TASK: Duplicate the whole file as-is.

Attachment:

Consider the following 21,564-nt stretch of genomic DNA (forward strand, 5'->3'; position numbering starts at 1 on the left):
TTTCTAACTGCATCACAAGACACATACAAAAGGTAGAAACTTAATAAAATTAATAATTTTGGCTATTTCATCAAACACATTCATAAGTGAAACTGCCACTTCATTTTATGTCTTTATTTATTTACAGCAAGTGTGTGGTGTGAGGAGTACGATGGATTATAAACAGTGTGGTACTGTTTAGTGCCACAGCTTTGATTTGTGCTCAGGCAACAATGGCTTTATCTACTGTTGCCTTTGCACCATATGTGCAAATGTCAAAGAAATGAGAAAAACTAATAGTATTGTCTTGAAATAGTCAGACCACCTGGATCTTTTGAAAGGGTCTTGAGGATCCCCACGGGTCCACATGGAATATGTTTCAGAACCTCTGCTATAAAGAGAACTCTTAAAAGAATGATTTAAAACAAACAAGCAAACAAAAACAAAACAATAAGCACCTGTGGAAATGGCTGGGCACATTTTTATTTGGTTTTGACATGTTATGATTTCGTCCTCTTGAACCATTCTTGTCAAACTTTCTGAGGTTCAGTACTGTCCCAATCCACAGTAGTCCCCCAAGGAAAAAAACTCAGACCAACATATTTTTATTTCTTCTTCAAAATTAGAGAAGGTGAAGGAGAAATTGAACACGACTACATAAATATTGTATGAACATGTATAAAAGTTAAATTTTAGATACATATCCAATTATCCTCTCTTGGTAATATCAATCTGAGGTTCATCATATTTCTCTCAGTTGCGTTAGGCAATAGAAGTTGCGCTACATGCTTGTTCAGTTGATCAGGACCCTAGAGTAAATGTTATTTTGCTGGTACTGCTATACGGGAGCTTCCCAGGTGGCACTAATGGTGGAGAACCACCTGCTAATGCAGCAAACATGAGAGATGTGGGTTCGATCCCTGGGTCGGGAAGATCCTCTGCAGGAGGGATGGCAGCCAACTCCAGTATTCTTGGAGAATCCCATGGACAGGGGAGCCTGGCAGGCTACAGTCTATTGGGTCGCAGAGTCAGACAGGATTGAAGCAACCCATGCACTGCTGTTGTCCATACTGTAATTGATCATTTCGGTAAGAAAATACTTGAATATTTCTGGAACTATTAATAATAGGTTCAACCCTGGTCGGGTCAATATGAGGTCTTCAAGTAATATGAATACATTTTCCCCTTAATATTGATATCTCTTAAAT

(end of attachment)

Consider the following 21,564-nt stretch of genomic DNA (forward strand, 5'->3'; position numbering starts at 1 on the left):
TTTCTAACTGCATCACAAGACACATACAAAAGGTAGAAACTTAATAAAATTAATAATTTTGGCTATTTCATCAAACACATTCATAAGTGAAACTGCCACTTCATTTTATGTCTTTATTTATTTACAGCAAGTGTGTGGTGTGAGGAGTACGATGGATTATAAACAGTGTGGTACTGTTTAGTGCCACAGCTTTGATTTGTGCTCAGGCAACAATGGCTTTATCTACTGTTGCCTTTGCACCATATGTGCAAATGTCAAAGAAATGAGAAAAACTAATAGTATTGTCTTGAAATAGTCAGACCACCTGGATCTTTTGAAAGGGTCTTGAGGATCCCCACGGGTCCACATGGAATATGTTTCAGAACCTCTGCTATAAAGAGAACTCTTAAAAGAATGATTTAAAACAAACAAGCAAACAAAAACAAAACAATAAGCACCTGTGGAAATGGCTGGGCACATTTTTATTTGGTTTTGACATGTTATGATTTCGTCCTCTTGAACCATTCTTGTCAAACTTTCTGAGGTTCAGTACTGTCCCAATCCACAGTAGTCCCCCAAGGAAAAAAACTCAGACCAACATATTTTTATTTCTTCTTCAAAATTAGAGAAGGTGAAGGAGAAATTGAACACGACTACATAAATATTGTATGAACATGTATAAAAGTTAAATTTTAGATACATATCCAATTATCCTCTCTTGGTAATATCAATCTGAGGTTCATCATATTTCTCTCAGTTGCGTTAGGCAATAGAAGTTGCGCTACATGCTTGTTCAGTTGATCAGGACCCTAGAGTAAATGTTATTTTGCTGGTACTGCTATACGGGAGCTTCCCAGGTGGCACTAATGGTGGAGAACCACCTGCTAATGCAGCAAACATGAGAGATGTGGGTTCGATCCCTGGGTCGGGAAGATCCTCTGCAGGAGGGATGGCAGCCAACTCCAGTATTCTTGGAGAATCCCATGGACAGGGGAGCCTGGCAGGCTACAGTCTATTGGGTCGCAGAGTCAGACAGGATTGAAGCAACCCATGCACTGCTGTTGTCCATACTGTAATTGATCATTTCGGTAAGAAAATACTTGAATATTTCTGGAACTATTAATAATAGGTTCAACCCTGGTCGGGTCAATATGAGGTCTTCAAGTAATATGAATACATTTTCCCCTTAATATTGATATCTCTTAAAT